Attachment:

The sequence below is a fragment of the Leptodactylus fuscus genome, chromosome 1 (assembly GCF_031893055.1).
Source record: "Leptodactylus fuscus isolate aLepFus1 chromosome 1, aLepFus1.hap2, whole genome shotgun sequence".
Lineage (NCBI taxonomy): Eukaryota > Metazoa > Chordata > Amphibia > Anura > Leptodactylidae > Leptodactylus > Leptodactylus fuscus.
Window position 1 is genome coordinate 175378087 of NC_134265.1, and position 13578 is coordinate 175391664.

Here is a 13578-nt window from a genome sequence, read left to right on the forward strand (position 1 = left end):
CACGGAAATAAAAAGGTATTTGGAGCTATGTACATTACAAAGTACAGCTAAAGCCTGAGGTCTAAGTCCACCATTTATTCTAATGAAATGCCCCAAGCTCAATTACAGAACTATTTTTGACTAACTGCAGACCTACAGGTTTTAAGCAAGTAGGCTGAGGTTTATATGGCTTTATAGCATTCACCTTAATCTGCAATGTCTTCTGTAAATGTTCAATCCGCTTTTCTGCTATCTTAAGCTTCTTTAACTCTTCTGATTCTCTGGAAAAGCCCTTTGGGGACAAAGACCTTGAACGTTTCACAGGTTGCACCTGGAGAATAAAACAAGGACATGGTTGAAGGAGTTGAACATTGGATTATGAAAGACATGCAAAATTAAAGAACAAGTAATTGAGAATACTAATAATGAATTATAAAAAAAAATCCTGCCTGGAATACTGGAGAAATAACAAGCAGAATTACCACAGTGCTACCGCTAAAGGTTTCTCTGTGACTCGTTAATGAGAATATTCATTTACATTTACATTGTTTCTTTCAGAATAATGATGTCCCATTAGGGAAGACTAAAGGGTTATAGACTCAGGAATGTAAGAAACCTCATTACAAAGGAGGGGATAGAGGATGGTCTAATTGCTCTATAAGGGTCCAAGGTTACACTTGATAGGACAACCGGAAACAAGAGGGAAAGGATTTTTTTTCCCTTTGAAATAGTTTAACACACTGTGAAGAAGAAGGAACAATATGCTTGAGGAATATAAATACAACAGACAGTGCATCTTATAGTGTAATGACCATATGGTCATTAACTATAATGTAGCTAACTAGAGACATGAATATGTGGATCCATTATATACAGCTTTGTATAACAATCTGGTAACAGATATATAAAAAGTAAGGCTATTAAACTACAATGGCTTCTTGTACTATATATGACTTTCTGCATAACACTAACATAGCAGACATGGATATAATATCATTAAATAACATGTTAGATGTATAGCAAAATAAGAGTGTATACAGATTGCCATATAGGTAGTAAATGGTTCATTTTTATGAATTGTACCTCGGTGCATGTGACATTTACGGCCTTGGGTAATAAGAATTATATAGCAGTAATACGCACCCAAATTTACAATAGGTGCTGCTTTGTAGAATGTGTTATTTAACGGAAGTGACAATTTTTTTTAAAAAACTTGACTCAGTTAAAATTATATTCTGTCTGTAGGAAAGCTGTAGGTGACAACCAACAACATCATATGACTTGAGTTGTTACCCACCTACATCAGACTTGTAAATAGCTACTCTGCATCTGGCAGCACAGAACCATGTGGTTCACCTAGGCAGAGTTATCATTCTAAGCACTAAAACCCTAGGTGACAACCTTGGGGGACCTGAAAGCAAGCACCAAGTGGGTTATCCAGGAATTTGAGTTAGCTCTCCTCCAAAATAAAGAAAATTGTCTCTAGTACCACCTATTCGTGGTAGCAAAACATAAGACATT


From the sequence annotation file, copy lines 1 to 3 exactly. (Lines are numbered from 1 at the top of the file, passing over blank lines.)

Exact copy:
The sequence below is a fragment of the Leptodactylus fuscus genome, chromosome 1 (assembly GCF_031893055.1).
Source record: "Leptodactylus fuscus isolate aLepFus1 chromosome 1, aLepFus1.hap2, whole genome shotgun sequence".
Lineage (NCBI taxonomy): Eukaryota > Metazoa > Chordata > Amphibia > Anura > Leptodactylidae > Leptodactylus > Leptodactylus fuscus.